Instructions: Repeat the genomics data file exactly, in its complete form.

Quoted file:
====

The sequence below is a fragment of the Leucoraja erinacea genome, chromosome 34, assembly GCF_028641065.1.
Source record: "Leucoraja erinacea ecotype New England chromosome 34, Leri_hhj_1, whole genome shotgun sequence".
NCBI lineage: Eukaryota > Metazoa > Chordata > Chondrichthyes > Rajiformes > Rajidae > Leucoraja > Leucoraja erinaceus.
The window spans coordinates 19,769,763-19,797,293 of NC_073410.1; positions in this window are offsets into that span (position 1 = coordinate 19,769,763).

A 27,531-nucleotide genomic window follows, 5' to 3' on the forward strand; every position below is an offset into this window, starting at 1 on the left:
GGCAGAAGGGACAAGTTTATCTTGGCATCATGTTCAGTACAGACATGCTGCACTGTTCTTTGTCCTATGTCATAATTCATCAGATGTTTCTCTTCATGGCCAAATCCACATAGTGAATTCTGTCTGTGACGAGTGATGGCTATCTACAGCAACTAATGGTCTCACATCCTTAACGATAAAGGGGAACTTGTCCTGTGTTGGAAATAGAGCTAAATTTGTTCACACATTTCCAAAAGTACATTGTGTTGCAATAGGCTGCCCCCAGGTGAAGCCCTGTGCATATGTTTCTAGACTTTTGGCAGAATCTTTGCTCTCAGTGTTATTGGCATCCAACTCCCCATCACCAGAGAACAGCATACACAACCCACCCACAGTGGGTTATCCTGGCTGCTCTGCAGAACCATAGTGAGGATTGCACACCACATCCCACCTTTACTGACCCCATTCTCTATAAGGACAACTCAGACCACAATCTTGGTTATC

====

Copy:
The sequence below is a fragment of the Leucoraja erinacea genome, chromosome 34, assembly GCF_028641065.1.
Source record: "Leucoraja erinacea ecotype New England chromosome 34, Leri_hhj_1, whole genome shotgun sequence".
NCBI lineage: Eukaryota > Metazoa > Chordata > Chondrichthyes > Rajiformes > Rajidae > Leucoraja > Leucoraja erinaceus.
The window spans coordinates 19,769,763-19,797,293 of NC_073410.1; positions in this window are offsets into that span (position 1 = coordinate 19,769,763).

A 27,531-nucleotide genomic window follows, 5' to 3' on the forward strand; every position below is an offset into this window, starting at 1 on the left:
GGCAGAAGGGACAAGTTTATCTTGGCATCATGTTCAGTACAGACATGCTGCACTGTTCTTTGTCCTATGTCATAATTCATCAGATGTTTCTCTTCATGGCCAAATCCACATAGTGAATTCTGTCTGTGACGAGTGATGGCTATCTACAGCAACTAATGGTCTCACATCCTTAACGATAAAGGGGAACTTGTCCTGTGTTGGAAATAGAGCTAAATTTGTTCACACATTTCCAAAAGTACATTGTGTTGCAATAGGCTGCCCCCAGGTGAAGCCCTGTGCATATGTTTCTAGACTTTTGGCAGAATCTTTGCTCTCAGTGTTATTGGCATCCAACTCCCCATCACCAGAGAACAGCATACACAACCCACCCACAGTGGGTTATCCTGGCTGCTCTGCAGAACCATAGTGAGGATTGCACACCACATCCCACCTTTACTGACCCCATTCTCTATAAGGACAACTCAGACCACAATCTTGGTTATC